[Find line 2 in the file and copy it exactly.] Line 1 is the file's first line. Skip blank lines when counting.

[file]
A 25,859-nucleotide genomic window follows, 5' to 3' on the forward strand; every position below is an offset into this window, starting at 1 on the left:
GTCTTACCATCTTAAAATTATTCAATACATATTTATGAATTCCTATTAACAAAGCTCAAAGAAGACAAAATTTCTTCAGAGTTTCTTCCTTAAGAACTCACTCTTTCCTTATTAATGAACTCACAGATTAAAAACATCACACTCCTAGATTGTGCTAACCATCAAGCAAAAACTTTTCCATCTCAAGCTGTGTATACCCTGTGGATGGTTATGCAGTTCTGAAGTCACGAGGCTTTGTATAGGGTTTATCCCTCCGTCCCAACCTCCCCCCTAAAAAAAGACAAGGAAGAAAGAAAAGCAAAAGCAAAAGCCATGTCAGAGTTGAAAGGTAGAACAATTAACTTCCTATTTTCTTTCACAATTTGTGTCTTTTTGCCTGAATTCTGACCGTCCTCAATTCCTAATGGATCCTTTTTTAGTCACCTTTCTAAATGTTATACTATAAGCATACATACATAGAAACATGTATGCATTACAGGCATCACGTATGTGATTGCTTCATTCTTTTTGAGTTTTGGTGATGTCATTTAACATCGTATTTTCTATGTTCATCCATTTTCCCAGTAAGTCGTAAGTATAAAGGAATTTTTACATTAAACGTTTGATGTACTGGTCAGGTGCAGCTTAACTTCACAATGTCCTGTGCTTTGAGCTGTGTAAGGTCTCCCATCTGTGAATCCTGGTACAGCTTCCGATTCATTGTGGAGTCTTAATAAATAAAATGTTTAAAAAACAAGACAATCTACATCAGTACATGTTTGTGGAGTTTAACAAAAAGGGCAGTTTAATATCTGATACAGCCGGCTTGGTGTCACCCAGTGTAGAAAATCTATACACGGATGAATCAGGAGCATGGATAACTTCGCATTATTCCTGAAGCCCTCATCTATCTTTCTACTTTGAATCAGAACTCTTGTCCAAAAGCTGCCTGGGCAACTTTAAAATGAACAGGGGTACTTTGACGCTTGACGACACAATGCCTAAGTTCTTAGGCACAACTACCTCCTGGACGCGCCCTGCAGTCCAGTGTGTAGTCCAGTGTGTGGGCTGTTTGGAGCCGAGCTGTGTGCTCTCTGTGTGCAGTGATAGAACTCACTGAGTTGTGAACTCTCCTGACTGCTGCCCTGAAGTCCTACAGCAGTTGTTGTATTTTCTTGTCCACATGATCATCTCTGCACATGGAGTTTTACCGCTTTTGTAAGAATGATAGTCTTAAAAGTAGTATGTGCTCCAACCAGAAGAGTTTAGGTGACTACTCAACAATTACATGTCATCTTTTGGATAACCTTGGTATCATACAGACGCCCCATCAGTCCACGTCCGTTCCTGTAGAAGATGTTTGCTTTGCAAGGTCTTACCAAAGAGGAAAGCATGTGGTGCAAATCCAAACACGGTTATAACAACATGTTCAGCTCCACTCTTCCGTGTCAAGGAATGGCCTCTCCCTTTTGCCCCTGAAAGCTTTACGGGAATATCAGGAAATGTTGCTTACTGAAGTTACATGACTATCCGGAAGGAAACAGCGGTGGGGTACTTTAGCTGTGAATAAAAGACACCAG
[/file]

GTCTTACCATCTTAAAATTATTCAATACATATTTATGAATTCCTATTAACAAAGCTCAAAGAAGACAAAATTTCTTCAGAGTTTCTTCCTTAAGAACTCACTCTTTCCTTATTAATGAACTCACAGATTAAAAACATCACACTCCTAGATTGTGCTAACCATCAAGCAAAAACTTTTCCATCTCAAGCTGTGTATACCCTGTGGATGGTTATGCAGTTCTGAAGTCACGAGGCTTTGTATAGGGTTTATCCCTCCGTCCCAACCTCCCCCCTAAAAAAAGACAAGGAAGAAAGAAAAGCAAAAGCAAAAGCCATGTCAGAGTTGAAAGGTAGAACAATTAACTTCCTATTTTCTTTCACAATTTGTGTCTTTTTGCCTGAATTCTGACCGTCCTCAATTCCTAATGGATCCTTTTTTAGTCACCTTTCTAAATGTTATACTATAAGCATACATACATAGAAACATGTATGCATTACAGGCATCACGTATGTGATTGCTTCATTCTTTTTGAGTTTTGGTGATGTCATTTAACATCGTATTTTCTATGTTCATCCATTTTCCCAGTAAGTCGTAAGTATAAAGGAATTTTTACATTAAACGTTTGATGTACTGGTCAGGTGCAGCTTAACTTCACAATGTCCTGTGCTTTGAGCTGTGTAAGGTCTCCCATCTGTGAATCCTGGTACAGCTTCCGATTCATTGTGGAGTCTTAATAAATAAAATGTTTAAAAAACAAGACAATCTACATCAGTACATGTTTGTGGAGTTTAACAAAAAGGGCAGTTTAATATCTGATACAGCCGGCTTGGTGTCACCCAGTGTAGAAAATCTATACACGGATGAATCAGGAGCATGGATAACTTCGCATTATTCCTGAAGCCCTCATCTATCTTTCTACTTTGAATCAGAACTCTTGTCCAAAAGCTGCCTGGGCAACTTTAAAATGAACAGGGGTACTTTGACGCTTGACGACACAATGCCTAAGTTCTTAGGCACAACTACCTCCTGGACGCGCCCTGCAGTCCAGTGTGTAGTCCAGTGTGTGGGCTGTTTGGAGCCGAGCTGTGTGCTCTCTGTGTGCAGTGATAGAACTCACTGAGTTGTGAACTCTCCTGACTGCTGCCCTGAAGTCCTACAGCAGTTGTTGTATTTTCTTGTCCACATGATCATCTCTGCACATGGAGTTTTACCGCTTTTGTAAGAATGATAGTCTTAAAAGTAGTATGTGCTCCAACCAGAAGAGTTTAGGTGACTACTCAACAATTACATGTCATCTTTTGGATAACCTTGGTATCATACAGACGCCCCATCAGTCCACGTCCGTTCCTGTAGAAGATGTTTGCTTTGCAAGGTCTTACCAAAGAGGAAAGCATGTGGTGCAAATCCAAACACGGTTATAACAACATGTTCAGCTCCACTCTTCCGTGTCAAGGAATGGCCTCTCCCTTTTGCCCCTGAAAGCTTTACGGGAATATCAGGAAATGTTGCTTACTGAAGTTACATGACTATCCGGAAGGAAACAGCGGTGGGGTACTTTAGCTGTGAATAAAAGACACCAG